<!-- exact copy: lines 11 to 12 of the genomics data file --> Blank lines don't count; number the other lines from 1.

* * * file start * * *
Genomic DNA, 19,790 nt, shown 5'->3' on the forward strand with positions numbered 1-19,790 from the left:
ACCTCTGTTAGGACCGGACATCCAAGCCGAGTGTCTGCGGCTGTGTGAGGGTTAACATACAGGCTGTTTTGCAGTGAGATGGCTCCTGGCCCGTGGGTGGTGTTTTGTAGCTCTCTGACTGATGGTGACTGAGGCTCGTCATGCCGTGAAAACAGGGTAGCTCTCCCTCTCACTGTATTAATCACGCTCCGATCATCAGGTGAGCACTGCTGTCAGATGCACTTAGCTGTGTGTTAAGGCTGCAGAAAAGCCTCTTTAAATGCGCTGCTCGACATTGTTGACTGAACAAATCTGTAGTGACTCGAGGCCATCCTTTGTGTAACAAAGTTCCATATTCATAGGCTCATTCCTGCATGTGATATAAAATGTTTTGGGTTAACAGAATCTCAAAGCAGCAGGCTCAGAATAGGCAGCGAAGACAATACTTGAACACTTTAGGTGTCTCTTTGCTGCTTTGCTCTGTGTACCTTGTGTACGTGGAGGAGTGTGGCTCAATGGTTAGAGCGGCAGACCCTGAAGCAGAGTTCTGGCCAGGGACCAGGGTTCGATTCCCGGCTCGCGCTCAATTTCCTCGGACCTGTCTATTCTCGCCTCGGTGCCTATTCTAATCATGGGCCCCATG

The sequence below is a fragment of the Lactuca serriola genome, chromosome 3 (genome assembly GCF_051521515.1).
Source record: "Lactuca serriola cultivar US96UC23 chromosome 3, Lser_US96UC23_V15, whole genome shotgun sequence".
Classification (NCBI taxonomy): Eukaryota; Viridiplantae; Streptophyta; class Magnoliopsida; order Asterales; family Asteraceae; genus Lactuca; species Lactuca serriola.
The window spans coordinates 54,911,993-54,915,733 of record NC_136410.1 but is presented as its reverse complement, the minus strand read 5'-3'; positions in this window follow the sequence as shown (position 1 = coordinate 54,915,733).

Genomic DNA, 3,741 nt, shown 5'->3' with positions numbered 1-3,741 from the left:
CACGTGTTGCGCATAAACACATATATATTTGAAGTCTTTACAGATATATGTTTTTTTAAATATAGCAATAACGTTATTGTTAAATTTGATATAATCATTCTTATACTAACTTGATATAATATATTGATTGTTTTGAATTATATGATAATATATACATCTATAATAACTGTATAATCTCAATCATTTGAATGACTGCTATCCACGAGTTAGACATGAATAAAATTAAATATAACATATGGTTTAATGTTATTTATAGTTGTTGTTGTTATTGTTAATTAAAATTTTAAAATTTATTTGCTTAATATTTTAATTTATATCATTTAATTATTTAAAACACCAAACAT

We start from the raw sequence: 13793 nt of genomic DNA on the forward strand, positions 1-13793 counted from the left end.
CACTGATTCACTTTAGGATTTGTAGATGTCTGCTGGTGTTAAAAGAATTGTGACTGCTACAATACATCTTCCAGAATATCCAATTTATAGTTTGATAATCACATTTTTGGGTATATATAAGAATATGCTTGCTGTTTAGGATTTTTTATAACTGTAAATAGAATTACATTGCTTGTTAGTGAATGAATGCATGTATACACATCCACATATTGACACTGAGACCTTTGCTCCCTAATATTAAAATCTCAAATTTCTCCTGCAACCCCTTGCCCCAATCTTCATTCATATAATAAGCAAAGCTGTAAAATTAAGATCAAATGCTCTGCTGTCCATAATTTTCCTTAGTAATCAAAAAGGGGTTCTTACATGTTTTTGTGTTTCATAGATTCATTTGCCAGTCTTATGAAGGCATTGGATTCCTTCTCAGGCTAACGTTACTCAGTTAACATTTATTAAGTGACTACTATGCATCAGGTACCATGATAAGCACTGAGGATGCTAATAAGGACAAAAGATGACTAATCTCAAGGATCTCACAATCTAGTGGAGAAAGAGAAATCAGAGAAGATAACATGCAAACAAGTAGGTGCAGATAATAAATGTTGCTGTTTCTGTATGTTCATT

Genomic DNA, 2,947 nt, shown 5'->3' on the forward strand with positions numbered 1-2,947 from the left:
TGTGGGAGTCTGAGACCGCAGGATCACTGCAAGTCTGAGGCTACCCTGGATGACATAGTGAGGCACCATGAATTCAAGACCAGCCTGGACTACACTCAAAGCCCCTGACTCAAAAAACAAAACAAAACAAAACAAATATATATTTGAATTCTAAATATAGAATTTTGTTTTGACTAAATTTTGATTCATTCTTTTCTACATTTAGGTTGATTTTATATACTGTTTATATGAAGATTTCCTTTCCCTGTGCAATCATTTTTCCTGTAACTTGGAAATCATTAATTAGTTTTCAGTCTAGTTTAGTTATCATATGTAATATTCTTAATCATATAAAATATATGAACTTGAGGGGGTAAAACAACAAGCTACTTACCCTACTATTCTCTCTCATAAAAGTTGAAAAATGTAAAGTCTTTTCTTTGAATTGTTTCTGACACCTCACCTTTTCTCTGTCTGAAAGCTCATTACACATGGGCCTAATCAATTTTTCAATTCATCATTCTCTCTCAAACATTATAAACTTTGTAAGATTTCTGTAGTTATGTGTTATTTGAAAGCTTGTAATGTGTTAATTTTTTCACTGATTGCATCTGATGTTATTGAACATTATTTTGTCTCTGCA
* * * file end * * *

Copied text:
Genomic DNA, 2,947 nt, shown 5'->3' on the forward strand with positions numbered 1-2,947 from the left:
TGTGGGAGTCTGAGACCGCAGGATCACTGCAAGTCTGAGGCTACCCTGGATGACATAGTGAGGCACCATGAATTCAAGACCAGCCTGGACTACACTCAAAGCCCCTGACTCAAAAAACAAAACAAAACAAAACAAATATATATTTGAATTCTAAATATAGAATTTTGTTTTGACTAAATTTTGATTCATTCTTTTCTACATTTAGGTTGATTTTATATACTGTTTATATGAAGATTTCCTTTCCCTGTGCAATCATTTTTCCTGTAACTTGGAAATCATTAATTAGTTTTCAGTCTAGTTTAGTTATCATATGTAATATTCTTAATCATATAAAATATATGAACTTGAGGGGGTAAAACAACAAGCTACTTACCCTACTATTCTCTCTCATAAAAGTTGAAAAATGTAAAGTCTTTTCTTTGAATTGTTTCTGACACCTCACCTTTTCTCTGTCTGAAAGCTCATTACACATGGGCCTAATCAATTTTTCAATTCATCATTCTCTCTCAAACATTATAAACTTTGTAAGATTTCTGTAGTTATGTGTTATTTGAAAGCTTGTAATGTGTTAATTTTTTCACTGATTGCATCTGATGTTATTGAACATTATTTTGTCTCTGCA